Author(s): Temkin NR
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Abstract PURPOSE: To synthesize evidence concerning the effect of antiepileptic drugs (AEDs) for seizure prevention and to contrast their effectiveness for provoked versus unprovoked seizures. METHODS: Medline, Embase, and The Cochrane Clinical Trials Register were the primary sources of trials, but all trials found were included. Minimal requirements: seizure-prevention outcome given as fraction of cases; AED or control assigned by random or quasi-random mechanism. Single abstracter. Aggregate relative risk and heterogeneity evaluated using Mantel-Haenszel analyses; random effects model used if heterogeneity was significant. RESULTS: Forty-seven trials evaluated seven drugs or combinations for preventing seizures associated with fever, alcohol, malaria, perinatal asphyxia, contrast media, tumors, craniotomy, and traumatic brain injury. Effective: Phenobarbital for recurrence of febrile seizures [relative risk (RR), 0.51; 95\% confidence interval (CI), 0.32-0.82) and cerebral malaria (RR, 0.36; CI, 0.23-0.56). Diazepam for contrast media-associated seizures (RR, 0.10; CI, 0.01-0.79). Phenytoin for provoked seizures after craniotomy or traumatic brain injury (craniotomy: RR, 0.42; CI, 0.25-0.71; TBI: RR, 0.33; CI, 0.19-0.59). Carbamazepine for provoked seizures after traumatic brain injury (RR, 0.39; CI, 0.17-0.92). Lorazepam for alcohol-related seizures (RR, 0.12; CI, 0.04-0.40). More than 25\% reduction ruled out valproate for unprovoked seizures after traumatic brain injury (RR, 1.28; CI, 0.76-2.16), and carbamazepine for unprovoked seizures after craniotomy (RR, 1.30; CI, 0.75-2.25). CONCLUSIONS: Effective or promising results predominate for provoked (acute, symptomatic) seizures. For unprovoked (epileptic) seizures, no drug has been shown to be effective, and some have had a clinically important effect ruled out.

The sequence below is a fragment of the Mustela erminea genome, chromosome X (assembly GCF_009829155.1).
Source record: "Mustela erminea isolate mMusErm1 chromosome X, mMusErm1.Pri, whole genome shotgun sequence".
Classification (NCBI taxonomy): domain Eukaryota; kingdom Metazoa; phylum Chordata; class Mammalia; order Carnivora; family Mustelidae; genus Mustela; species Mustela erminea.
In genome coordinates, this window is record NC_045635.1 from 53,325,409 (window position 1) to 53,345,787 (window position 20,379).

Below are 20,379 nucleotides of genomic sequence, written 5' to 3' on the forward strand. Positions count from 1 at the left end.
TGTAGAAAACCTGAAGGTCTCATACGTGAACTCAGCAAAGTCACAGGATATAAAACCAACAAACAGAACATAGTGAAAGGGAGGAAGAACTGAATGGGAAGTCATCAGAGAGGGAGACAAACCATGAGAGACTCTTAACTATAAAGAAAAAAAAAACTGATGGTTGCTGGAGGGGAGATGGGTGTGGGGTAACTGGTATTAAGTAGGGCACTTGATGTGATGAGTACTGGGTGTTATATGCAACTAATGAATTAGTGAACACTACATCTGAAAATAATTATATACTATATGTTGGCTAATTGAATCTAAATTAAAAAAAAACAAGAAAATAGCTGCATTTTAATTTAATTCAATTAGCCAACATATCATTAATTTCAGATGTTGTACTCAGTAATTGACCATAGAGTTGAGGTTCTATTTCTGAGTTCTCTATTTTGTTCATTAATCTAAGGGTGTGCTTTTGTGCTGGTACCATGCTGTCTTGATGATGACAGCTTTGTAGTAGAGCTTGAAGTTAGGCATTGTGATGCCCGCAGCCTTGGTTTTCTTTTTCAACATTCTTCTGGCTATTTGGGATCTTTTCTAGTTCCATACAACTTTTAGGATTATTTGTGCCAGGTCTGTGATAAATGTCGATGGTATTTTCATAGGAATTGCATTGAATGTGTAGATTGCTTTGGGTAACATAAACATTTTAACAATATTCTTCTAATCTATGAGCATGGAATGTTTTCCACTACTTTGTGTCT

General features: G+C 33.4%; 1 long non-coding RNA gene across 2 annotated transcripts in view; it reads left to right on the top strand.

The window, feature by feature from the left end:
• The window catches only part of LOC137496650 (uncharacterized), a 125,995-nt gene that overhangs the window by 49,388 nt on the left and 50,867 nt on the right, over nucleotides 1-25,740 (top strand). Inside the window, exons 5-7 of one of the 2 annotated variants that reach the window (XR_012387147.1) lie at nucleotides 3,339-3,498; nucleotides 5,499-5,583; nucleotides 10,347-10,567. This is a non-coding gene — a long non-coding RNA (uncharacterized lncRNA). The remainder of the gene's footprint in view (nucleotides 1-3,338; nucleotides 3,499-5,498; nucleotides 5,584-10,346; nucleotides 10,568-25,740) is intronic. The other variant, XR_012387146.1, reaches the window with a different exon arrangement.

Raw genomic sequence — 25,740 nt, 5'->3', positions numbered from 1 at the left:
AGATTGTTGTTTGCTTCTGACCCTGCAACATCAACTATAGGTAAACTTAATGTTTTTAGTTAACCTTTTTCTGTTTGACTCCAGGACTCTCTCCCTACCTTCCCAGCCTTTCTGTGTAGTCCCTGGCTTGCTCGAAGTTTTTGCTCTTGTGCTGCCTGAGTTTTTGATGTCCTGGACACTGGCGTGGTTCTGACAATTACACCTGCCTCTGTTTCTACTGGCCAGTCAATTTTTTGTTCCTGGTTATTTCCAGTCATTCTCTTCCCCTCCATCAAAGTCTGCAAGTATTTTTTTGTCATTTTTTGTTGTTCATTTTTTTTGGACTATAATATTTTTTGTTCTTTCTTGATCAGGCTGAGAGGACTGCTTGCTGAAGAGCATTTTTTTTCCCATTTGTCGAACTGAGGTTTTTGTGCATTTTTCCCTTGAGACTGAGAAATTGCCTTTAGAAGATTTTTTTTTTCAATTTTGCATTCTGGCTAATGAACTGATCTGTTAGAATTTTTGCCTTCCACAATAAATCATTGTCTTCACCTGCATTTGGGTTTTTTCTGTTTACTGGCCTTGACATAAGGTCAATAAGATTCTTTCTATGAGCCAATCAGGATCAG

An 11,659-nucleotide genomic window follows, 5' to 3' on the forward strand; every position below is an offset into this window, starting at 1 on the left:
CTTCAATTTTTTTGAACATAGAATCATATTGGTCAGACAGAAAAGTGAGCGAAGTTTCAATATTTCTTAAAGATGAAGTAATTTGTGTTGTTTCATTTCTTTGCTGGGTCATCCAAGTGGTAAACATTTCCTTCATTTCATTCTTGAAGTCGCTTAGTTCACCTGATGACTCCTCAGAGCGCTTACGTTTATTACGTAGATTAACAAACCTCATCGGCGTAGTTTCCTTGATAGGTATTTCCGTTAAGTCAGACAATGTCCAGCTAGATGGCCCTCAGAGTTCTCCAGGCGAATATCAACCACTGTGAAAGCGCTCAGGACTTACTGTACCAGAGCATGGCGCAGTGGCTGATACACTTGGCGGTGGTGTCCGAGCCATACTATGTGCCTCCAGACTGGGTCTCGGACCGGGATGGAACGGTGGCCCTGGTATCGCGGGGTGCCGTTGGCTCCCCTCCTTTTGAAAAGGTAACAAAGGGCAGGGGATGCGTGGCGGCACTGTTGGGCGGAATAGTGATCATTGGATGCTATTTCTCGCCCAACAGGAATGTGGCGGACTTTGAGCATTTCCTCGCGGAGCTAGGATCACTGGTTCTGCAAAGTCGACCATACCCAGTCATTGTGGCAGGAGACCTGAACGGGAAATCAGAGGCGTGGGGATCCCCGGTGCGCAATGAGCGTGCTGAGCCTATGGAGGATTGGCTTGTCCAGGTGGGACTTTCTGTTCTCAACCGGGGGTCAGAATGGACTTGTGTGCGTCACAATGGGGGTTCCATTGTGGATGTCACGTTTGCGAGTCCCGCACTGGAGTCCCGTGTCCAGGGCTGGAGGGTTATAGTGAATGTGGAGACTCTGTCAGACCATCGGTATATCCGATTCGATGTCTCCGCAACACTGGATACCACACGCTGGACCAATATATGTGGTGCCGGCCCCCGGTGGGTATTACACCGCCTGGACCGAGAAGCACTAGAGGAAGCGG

This article was published in Epilepsia
and referenced in Journal of Addiction Research & Therapy